Slightly more than a decade ago, Europe was warned that U.S. business was about to take over the continent, but the competitive balance has shifted and the Americans are taking another look at their strategy.
Some of the U.S.-based multinational corporations that flocked to Europe in the postwar period have slowed their investments on the continent and many are sending their U.S. executives home. Some companies with plants in Eurpoe now find that they can manufacture more cheaply in the United States. Others are discovering that exporting to Europe can be profitable.
Instead of dominating the world business scene as they once did, the Americans find themselves challenged in Third World markets by equally clever foreign companies offering products as good as or better than those made in the U.S.A.
While the U.S. firms have been adjusting to more and stronger competition overseas, foreign corporations and individuals have been taking advantage of the change in economic fortunes to invest at record levels in the United States.
"What we are seeing today is not the Americanization of Europe but the growth of a Western style of business culture and taste which covers Western Europe, the United States, Canada much of Latin America and part of the Far East, including Japan," the cheif executive of a major U.S. manufacturer in Europe said.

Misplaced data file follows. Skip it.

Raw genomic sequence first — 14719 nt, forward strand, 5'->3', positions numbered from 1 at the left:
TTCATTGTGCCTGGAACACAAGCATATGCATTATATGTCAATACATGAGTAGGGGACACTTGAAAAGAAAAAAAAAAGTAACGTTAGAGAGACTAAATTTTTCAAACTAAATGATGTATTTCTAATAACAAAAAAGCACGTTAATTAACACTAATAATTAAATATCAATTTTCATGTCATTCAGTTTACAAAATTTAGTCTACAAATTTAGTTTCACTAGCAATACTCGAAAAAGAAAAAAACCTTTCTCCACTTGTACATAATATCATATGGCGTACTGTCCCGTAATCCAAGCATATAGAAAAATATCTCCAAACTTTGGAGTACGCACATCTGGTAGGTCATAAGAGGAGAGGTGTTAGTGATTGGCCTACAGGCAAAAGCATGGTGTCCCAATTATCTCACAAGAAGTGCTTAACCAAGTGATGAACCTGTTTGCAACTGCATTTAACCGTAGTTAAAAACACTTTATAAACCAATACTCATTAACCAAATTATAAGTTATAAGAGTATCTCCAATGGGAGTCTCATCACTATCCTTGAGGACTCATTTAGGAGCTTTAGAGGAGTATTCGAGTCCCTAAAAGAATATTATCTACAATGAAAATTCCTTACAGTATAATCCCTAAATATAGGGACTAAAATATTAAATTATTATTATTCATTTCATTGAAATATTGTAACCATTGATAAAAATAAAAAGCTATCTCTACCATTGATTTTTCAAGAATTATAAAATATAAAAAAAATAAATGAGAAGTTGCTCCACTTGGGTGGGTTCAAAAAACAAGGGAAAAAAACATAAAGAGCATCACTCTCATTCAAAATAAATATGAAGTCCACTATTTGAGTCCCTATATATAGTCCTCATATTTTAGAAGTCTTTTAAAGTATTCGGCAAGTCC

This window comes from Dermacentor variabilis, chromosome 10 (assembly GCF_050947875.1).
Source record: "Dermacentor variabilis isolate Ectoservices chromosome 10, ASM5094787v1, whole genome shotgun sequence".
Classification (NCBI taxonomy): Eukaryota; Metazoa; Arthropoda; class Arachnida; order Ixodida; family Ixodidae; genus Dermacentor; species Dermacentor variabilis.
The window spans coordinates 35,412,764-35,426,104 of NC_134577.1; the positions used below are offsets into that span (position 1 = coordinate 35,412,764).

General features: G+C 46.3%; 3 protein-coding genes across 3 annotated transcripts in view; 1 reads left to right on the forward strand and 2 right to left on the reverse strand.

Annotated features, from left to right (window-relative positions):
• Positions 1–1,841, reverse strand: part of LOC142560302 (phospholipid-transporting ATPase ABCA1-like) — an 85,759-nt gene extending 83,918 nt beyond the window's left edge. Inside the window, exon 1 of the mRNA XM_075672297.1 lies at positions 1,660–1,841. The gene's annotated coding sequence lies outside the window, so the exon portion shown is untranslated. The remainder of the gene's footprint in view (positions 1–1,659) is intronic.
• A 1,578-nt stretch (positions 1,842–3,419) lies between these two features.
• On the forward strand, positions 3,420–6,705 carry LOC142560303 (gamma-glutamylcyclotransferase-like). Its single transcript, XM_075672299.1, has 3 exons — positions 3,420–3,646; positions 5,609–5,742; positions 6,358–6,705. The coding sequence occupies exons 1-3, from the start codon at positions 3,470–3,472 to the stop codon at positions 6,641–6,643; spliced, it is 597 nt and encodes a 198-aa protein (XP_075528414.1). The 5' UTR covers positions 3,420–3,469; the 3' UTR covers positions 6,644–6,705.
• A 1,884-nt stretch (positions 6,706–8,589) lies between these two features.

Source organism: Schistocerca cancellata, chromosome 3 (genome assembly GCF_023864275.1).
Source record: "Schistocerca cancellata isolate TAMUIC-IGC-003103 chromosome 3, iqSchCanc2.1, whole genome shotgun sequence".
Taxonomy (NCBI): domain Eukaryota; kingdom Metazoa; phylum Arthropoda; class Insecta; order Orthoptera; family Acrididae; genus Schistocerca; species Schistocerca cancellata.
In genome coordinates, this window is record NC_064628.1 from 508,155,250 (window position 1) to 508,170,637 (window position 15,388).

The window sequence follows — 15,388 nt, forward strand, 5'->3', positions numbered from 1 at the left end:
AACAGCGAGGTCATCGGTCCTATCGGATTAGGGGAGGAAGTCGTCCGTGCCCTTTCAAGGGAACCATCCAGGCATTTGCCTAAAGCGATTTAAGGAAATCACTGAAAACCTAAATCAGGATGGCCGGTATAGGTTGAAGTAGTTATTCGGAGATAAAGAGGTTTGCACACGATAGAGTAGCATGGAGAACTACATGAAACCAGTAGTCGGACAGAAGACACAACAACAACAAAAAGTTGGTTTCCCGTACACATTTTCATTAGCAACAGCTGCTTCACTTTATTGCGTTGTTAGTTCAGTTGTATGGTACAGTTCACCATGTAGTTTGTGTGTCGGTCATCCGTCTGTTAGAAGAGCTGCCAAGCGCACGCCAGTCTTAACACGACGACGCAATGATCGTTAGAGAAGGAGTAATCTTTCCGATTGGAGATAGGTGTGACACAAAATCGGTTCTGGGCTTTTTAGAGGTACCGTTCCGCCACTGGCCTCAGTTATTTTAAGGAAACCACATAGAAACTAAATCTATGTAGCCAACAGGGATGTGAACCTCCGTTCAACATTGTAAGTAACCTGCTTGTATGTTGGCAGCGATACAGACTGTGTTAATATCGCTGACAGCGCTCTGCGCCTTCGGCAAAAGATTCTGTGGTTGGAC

The often-quoted warning about the U. S. commercial invasion of Europe was sounded in 1967 by the French journalist-politician Jean-Jacques Servan-Schreiber. He worte that by 1982 "it is quite possible that the world's greatest industrial power, just after the United States and Russia, will not be Europe but American industry in Europe."
Now it seems clear that U.S. business has not taken over Erope. But neither has it been turned out of the continent. Instead U.S. business has become an integral, essential element in the European economy, existing side by side with revised European enterprises.
The American presence in Europe is so immense -- and still so profitable -- that even five years of steady decline for the dollar, world recession and heightened competition have not diminished its dimensions.
What has happened in the last few years is that the strong, well-managed U.S. corporations have elected to put down deeper European roots while the weaker companies have pulled up stakes and gone home, or moved to easier markets.
"American investment is down in Europe, but then all investment is down," an American government expert in Brussels commented. "There is no trend toward disinvestment."
According to a U.S. diplomat in Paris, there is no strong trend for investment up or down. "The strong are getting stronger and the weak are getting out," he added.
The U.S. Commerce Department reported in August that in 1977 U.S. investment overseas totaled $148.8 billion, of which 40 percent -- more than $60 billion -- was in Western Europe. Sales by the American subsidiaries in Europe that year totaled more than $220 billion, 20 percent more than the total output of Italy, and about 11 percent of the entire European economy outside the Soviet Union.
U.S.-owned companies in 1977 were responsible for nearly 15 percent of all sales within the European Economic Community, where most of their factories and offices are located.